Are we all going on a summer holiday? Millions are wondering

Ryanair boss Michael O’Leary is not often seen as a consumer champion, but he spoke for many when he branded the Government’s plans for the tourism industry ‘idiotic’. Transport Secretary Grant Shapps added fuel to the fire by saying that a ‘blanket’ 14-day quarantine rule for arrivals to be introduced from next month will include Britons returning home. This was exactly what travel companies and holidaymakers alike did not want to hear – believing that it sends out the message that holidays are over. So, amid all the confusion and mixed messaging, let’s try to shed some light… 

What’s the Government’s travel strategy? 

This is a massively important question, given that the outbound travel industry contributes over £37 billion a year to the UK economy, supporting 500,000 jobs. Wait and see is the official policy, hence the growing frustration. The Prime Minister – on the advice of scientists – is terrified of a second spike in the Covid pandemic and wants to see how the lifting of restrictions in other countries works out. Travel companies are furiously lobbying ministers, looking for clarity and a road map for the future… but they aren’t getting either. 

A large swimming pool and detached new holiday villa on urbanization in Southern Spain

Didn’t Boris say that Britain and France would exclude each other from quarantine? 

Apparently, we all got the wrong end of the stick following the PM’s talks with Emmanuel Macron last week. Those travelling to and from France will not be excluded after all – but some people, such as lorry drivers, will be spared two weeks of quarantine. 

I have a holiday booked in Italy for the middle of July. Is it best to cancel? 

Not necessarily. Right now, the advice from the Foreign and Commonwealth Office is to avoid all non-essential travel – but that could change. Italy certainly hopes it will. More than 3million of us seek out la dolce vita in one way or another each year and Italians are desperately keen to have us again as soon as possible. The country is not operating at full throttle just yet, but beaches finally started to reopen at the weekend and many restaurants, bars, hairdressers and other shops will do likewise in the next few days. In early June, a 14-day quarantine period is due to be scrapped. 

Where else can I go to enjoy the Mediterranean sunshine? 

Greece is a good bet. The country has escaped the worst of the coronavirus pandemic (with just 165 deaths, compared with almost 35,000 in the UK) and, given that it derives a fifth of its income and a quarter of its jobs from tourism, an absence of British holidaymakers will spell financial disaster for its already beleaguered economy The Greek islands have been in lock down since March but are due to open again this month. Even hotels will back in action on July 1 – but don’t expect any breakfast buffets. Sunbeds could also be nailed into the ground to allow for socially distanced tanning.

What about Spain or Turkey? 

Yes. There’s nothing to stop you taking up residence at your villa and quarantining there – but watch how you go. It wouldn’t be much fun to end up in a Turkish prison if the authorities see you out and about. Remember Midnight Express. 

If I’m renting a villa in Spain or Turkey, does staying there count as quarantine? 

Yes. There’s nothing to stop you taking up residence at your villa and quarantining there – but watch how you go. It wouldn’t be much fun to end up in a Turkish prison if the authorities see you out and about. Remember Midnight Express.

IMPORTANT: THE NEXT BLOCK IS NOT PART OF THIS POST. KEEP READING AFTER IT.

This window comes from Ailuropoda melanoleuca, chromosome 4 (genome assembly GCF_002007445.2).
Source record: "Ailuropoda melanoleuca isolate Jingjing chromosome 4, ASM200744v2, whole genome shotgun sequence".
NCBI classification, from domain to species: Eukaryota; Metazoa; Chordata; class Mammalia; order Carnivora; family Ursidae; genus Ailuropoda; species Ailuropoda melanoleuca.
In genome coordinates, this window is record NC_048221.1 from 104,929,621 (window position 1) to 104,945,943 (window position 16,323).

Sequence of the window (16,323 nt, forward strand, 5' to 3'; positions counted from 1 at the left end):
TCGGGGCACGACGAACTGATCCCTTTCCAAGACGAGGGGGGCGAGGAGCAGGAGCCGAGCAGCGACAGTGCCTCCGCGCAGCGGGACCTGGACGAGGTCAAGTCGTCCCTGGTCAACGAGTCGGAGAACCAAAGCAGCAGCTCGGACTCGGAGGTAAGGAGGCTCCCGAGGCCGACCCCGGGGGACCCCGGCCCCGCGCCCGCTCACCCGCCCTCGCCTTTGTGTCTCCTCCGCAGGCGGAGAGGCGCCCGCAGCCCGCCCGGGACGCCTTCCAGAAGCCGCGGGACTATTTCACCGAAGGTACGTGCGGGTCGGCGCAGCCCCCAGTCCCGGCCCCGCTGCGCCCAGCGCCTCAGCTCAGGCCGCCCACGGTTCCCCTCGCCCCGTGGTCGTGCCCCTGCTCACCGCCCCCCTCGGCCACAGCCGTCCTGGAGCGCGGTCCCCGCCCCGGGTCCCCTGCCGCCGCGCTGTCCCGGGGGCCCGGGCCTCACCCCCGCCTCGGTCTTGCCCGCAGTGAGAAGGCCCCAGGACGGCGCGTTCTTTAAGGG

Could your family holiday plans be scuppered this year thanks to quarantines?

Could your family holiday plans be scuppered this year thanks to quarantines?

If I’m returning from abroad, can I just head back to my house and work from home? 

Yes – but you’re supposed to stay indoors. That being said, are police really going to keep watch from noon till night to make sure you don’t pop out to Tesco? 

Can I get travel insurance? 

That won’t be easy at all. Mainstream insurance companies won’t want to sell you a policy while the current FCO advice on travel is in place, and you are highly unlikely to get cover for the possibility of catching Covid-19. There are exceptions, however. One is The Greek Villas, a company that has a new policy in place with Lloyds of London for guests which does include coronavirus.

Amid the scramble, is your airline ready for take-off? 

BA: The national carrier has said it will resume flying holiday-makers in early July if the Government lifts quarantine rules. But there are no guarantees that it will reopen its Gatwick operation – which it suspended at the end of March – and the company has announced 12,000 redundancies. 

A British Airways Boeing 777-300 lands on London Heathrow's Runway as the sun sets

A British Airways Boeing 777-300 lands on London Heathrow’s Runway as the sun sets

EASYJET: All flights are grounded until further notice. As yet there’s no update as to when they might be flying again, but flights are coming up on pricecomparison site Skyscanner from June 1. 

RYANAIR: The carrier is flying to Spain and Italy from July 1, although Spain’s new two-week quarantine rules came into effect on Friday.

VIRGIN ATLANTIC: Billionaire Sir Richard Branson wants the Government to bail his company out, but it’s not happening. Meanwhile, Virgin is pulling out of Gatwick and could make 3,000 job cuts. It’s still flying but further bad news can’t be ruled out. 

JET2: All flights were grounded until June 17 (although there’s been no update since April 24 so it’s possible that this date will be pushed back)

KLM: It returned on May 4 with just one daily flight, seven days a week, to Barcelona, Madrid, Rome, Milan, Budapest, Prague, Warsaw and Helsinki. 

Wizz Air: Currently flying 10 per cent of timetable as part of a phased return to the skies. But the airline is planning on starting four new routes from Luton to Greece in July as well as one to Faro on June 16.